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Conteporary Brokers
History Of Tea
Birth Place of Tea

Thus wrote William H. Ukers in 1935 :

Tea had its genesis in China. There is ample corroboration of this view as far as the creation of the industry and the adoption of tea as a beverage are concerned. Speaking from a botanical point of view, however, the subject presents other aspects, and for many years controversies raged among scientific men and scholars as to whether the tea plant originated in China or in India. Plants of the China variety had been painstakingly carried to India for a long time after the native assamica was found there in 1823, and there are ancient stories of how tea came to China from India. Indeed, there are today those who believe the Chinese must have obtained the plant for cultivation from a source outside of China. Samuel Baildon, who wrote extensively on the tea industry of India in the seventies, was an active proponent of the idea that tea was indigenous only to India; his theory being that the plant was introduced into China and Japan from India some twelve hundred years ago. He argued there was but one species of tea – the Indian – and that the inferior growth and smaller leaves of the China tea were the result of the transportation of the plant far from home into an uncongenial climate and into unfavourable conditions of soil and treatment.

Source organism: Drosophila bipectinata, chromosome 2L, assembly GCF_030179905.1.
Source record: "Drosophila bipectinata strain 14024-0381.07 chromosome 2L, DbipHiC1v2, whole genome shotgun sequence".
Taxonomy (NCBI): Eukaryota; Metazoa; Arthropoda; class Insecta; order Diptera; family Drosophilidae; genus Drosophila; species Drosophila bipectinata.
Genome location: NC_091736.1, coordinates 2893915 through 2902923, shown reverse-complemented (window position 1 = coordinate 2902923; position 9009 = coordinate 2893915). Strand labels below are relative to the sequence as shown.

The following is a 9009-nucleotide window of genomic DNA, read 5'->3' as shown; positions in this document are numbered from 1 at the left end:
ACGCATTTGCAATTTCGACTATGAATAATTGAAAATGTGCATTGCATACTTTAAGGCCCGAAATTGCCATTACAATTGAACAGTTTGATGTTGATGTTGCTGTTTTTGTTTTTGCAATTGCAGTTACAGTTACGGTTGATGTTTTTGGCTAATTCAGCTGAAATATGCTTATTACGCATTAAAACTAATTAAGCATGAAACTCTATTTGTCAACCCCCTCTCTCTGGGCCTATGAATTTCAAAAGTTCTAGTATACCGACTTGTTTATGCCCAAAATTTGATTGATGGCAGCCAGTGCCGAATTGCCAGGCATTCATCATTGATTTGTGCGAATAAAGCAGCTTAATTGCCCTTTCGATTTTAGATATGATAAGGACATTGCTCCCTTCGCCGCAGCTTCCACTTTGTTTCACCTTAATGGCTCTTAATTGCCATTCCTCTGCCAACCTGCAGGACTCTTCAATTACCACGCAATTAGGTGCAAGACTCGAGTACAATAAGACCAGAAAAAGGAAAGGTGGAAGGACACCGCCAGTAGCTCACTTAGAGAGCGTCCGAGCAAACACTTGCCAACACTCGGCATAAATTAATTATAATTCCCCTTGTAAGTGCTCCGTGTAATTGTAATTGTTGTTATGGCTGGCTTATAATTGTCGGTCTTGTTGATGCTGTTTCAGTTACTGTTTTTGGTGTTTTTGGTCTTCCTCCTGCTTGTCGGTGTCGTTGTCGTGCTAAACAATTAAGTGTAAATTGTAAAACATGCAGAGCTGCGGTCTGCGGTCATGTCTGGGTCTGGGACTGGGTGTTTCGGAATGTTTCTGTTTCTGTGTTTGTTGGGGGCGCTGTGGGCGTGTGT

Dr. C.P. Cohen Stuart, former botanist of the Thee Proefstation of Buitenzorg, Java, in his scholarly essay on the origin of tea, makes an exhaustive examination into the literature dealing with the wild tea plant found on the borderlands of China – the mysterious Tibetan mountain walls and the scarcely explored jungles of southern Yunnan and Upper Indo-China. In this region, according to Dr. Cohen Stuart, we must expect the solution, if one is obtainable, of the primary problem in tea history – the origin of the tea plant. The French colonies in India also furnish evidence of supplying important clues as to the origin of tea. Dr. Cohen Stuart declares that it is not anticipating too much to suspect that here, close to the heart of Mother Nature’s first tea garden, lies hidden the answer to this age-old enigma.

28 Apr, 2011

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